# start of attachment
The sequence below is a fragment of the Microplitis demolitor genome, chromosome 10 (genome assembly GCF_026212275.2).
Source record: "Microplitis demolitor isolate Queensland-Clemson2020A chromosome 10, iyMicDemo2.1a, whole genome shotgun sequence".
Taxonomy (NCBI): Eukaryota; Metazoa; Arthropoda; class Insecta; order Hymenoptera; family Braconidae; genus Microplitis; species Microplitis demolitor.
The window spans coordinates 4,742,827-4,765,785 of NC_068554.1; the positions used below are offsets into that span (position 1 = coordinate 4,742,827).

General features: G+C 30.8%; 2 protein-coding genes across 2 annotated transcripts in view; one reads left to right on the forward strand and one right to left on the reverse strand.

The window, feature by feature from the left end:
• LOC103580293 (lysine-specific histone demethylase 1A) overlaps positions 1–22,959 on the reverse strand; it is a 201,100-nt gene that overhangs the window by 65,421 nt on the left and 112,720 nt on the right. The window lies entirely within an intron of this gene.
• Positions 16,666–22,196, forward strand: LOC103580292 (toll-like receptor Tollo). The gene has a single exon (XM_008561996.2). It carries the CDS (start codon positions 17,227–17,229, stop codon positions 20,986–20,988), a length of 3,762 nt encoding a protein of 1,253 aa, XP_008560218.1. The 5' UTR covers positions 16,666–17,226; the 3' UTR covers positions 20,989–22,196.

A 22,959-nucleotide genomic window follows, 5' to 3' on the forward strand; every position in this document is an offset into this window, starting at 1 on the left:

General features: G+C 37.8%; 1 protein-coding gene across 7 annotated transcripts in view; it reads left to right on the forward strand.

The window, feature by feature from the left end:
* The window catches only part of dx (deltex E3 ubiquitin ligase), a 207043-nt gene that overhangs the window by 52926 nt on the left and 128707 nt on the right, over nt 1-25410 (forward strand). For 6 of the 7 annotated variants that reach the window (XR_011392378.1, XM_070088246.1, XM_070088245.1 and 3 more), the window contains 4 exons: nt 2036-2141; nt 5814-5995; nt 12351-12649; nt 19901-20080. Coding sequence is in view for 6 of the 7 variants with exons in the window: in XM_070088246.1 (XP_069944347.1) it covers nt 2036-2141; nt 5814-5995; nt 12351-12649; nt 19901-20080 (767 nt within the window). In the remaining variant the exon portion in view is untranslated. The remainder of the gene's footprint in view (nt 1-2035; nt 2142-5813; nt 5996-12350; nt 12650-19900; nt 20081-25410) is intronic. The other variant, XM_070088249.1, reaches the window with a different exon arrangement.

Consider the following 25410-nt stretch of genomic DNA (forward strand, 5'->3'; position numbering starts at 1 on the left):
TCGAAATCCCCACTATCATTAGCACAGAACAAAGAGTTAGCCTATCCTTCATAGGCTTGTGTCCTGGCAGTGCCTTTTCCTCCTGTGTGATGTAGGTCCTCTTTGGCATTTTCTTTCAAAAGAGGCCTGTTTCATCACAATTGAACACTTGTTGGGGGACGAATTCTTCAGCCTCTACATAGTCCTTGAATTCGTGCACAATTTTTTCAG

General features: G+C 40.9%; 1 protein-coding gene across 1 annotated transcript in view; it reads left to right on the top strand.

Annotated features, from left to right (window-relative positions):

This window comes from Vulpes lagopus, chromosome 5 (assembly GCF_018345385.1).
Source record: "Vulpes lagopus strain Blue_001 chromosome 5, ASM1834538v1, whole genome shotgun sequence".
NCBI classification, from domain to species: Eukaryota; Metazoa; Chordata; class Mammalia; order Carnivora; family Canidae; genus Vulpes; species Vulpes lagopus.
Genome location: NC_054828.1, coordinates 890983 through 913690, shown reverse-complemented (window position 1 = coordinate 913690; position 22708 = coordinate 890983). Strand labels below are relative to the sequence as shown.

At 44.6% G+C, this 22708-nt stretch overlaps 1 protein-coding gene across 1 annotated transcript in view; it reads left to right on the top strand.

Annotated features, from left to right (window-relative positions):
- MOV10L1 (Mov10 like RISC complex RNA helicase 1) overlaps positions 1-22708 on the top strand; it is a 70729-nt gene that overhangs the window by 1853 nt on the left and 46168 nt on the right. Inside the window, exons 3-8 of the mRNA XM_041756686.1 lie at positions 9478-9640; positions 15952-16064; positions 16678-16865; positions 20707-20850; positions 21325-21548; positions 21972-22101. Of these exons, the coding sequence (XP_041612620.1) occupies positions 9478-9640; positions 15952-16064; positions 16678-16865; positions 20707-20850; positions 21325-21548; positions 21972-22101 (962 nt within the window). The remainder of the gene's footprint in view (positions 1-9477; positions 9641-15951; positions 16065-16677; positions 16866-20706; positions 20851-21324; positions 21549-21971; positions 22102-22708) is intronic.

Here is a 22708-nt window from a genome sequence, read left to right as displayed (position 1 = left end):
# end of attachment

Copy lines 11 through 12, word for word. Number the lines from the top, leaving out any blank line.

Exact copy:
The window, feature by feature from the left end:
* The window catches only part of dx (deltex E3 ubiquitin ligase), a 207043-nt gene that overhangs the window by 52926 nt on the left and 128707 nt on the right, over nt 1-25410 (forward strand). For 6 of the 7 annotated variants that reach the window (XR_011392378.1, XM_070088246.1, XM_070088245.1 and 3 more), the window contains 4 exons: nt 2036-2141; nt 5814-5995; nt 12351-12649; nt 19901-20080. Coding sequence is in view for 6 of the 7 variants with exons in the window: in XM_070088246.1 (XP_069944347.1) it covers nt 2036-2141; nt 5814-5995; nt 12351-12649; nt 19901-20080 (767 nt within the window). In the remaining variant the exon portion in view is untranslated. The remainder of the gene's footprint in view (nt 1-2035; nt 2142-5813; nt 5996-12350; nt 12650-19900; nt 20081-25410) is intronic. The other variant, XM_070088249.1, reaches the window with a different exon arrangement.